In early January, the Museum posted a Science Bulletin showing humpback whales and bottlenose dolphins apparently at play in the wild. Off the coast of Hawaii, whales repeatedly lifted dolphins from the ocean and let them slide down their heads back into the water. If you haven’t already, watch the viral video below, which recently reached 1.5 million views on YouTube.
Science Bulletins is a production of the National Center for Science Literacy, Education, and Technology (NCSLET), part of the Department of Education at the Museum. Click here to learn more.
The Rose Center for Earth and Space transforms into a cosmic arcade on Thursday, January 26, for an evening of open bar, after-hours viewing—and game playing—in the new exhibition Beyond Planet Earth, and the following custom games provided by Babycastles at Cosmic Cocktails and Space Arcade.
Be one of the first to fly around the Hayden Planetarium Sphere as part of this 200-person cooperative space game custom designed for the dome. The game transforms the theater into a living, breathing space ship where participants navigate through a fictitious universe.
Kerbal Space Program
Build a space-worthy craft that can safely fly your crew through space using the parts at your disposal. Each has its own function and will affect the way a ship flies—or doesn’t!
Escape the midwinter slump with a night out at the Museum. On Thursday, January 26, Cosmic Cocktails and Space Arcade will transform the Rose Center for Earth and Space into a party scene complete with hors d’oeuvres, open bar, indie arcade games provided by Babycastles, and exclusive after-hours access to the exhibition Beyond Planet Earth: The Future of Space Exploration. Throughout the night, One Ring Zero will play music from their album Planets, a tribute to the solar system. Below, band members Joshua Camp and Michael Hearst share the inside story behind the album.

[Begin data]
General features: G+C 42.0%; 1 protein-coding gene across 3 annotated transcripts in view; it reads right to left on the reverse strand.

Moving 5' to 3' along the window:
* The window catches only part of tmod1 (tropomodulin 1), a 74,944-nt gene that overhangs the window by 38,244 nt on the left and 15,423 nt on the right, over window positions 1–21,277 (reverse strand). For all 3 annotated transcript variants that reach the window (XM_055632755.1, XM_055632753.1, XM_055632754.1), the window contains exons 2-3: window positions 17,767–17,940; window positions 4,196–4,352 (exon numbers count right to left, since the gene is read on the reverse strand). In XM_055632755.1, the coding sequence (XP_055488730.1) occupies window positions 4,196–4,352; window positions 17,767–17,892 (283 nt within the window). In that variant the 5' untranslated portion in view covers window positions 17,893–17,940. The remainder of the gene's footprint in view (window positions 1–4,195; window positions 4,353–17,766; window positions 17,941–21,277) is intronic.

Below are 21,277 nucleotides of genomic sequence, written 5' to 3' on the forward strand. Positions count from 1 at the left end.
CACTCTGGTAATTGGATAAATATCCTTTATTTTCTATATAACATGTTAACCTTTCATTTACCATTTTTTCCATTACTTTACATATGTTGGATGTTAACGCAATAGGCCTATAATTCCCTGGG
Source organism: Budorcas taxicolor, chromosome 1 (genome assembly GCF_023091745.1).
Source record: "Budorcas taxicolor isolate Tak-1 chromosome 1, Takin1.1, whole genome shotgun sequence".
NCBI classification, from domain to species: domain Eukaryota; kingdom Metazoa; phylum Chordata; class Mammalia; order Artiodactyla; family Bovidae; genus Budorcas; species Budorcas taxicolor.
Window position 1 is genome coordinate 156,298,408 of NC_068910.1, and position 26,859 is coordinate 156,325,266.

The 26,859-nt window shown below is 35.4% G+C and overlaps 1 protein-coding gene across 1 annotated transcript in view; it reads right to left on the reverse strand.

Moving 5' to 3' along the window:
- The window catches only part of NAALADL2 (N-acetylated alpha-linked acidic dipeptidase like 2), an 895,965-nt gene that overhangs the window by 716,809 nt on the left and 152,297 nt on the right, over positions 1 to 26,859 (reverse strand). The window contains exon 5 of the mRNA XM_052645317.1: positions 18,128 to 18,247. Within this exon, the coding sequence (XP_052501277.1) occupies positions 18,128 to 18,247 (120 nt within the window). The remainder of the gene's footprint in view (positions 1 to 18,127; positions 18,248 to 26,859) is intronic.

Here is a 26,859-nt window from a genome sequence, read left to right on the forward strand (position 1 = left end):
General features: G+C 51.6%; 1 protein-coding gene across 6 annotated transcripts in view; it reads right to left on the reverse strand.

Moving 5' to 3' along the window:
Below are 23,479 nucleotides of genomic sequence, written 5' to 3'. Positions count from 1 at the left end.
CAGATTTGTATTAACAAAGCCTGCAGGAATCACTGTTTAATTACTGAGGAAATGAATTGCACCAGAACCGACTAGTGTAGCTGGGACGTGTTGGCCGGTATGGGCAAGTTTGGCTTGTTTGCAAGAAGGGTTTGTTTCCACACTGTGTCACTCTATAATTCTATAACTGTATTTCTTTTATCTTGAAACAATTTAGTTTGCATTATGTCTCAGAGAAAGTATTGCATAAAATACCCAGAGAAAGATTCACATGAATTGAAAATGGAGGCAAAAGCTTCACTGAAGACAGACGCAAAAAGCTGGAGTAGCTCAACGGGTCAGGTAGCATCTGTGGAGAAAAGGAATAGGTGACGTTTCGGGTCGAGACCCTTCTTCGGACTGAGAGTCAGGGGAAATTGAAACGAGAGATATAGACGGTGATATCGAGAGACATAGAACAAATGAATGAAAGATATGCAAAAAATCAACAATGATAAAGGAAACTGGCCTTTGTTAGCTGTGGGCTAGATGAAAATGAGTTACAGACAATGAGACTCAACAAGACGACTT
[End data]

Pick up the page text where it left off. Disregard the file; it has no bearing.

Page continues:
The fifth floor of the Rose Center for Earth and Space is home to the Museum’s Department of Astrophysics, which includes a research group of two dozen graduate students, research scientists, and postdocs. Mordecai-Mark Mac Low is one of three curators in the department. Below is the second in a series of features on the curators’ areas of research.
Curator Mac Low’s office is bright, and most of the floor space is claimed by book-lined shelves and neat stacks of papers. Just outside the door, the hall window—marked with equations scribbled in red and blue marker—looks out onto the gray top of the Hayden Sphere as sunlight pours in from 81st Street.
Mac Low also studies the evolution of stars, but his more theoretical approach to astrophysics requires months of computing time and routine digital conference calls with an international network of collaborators and students.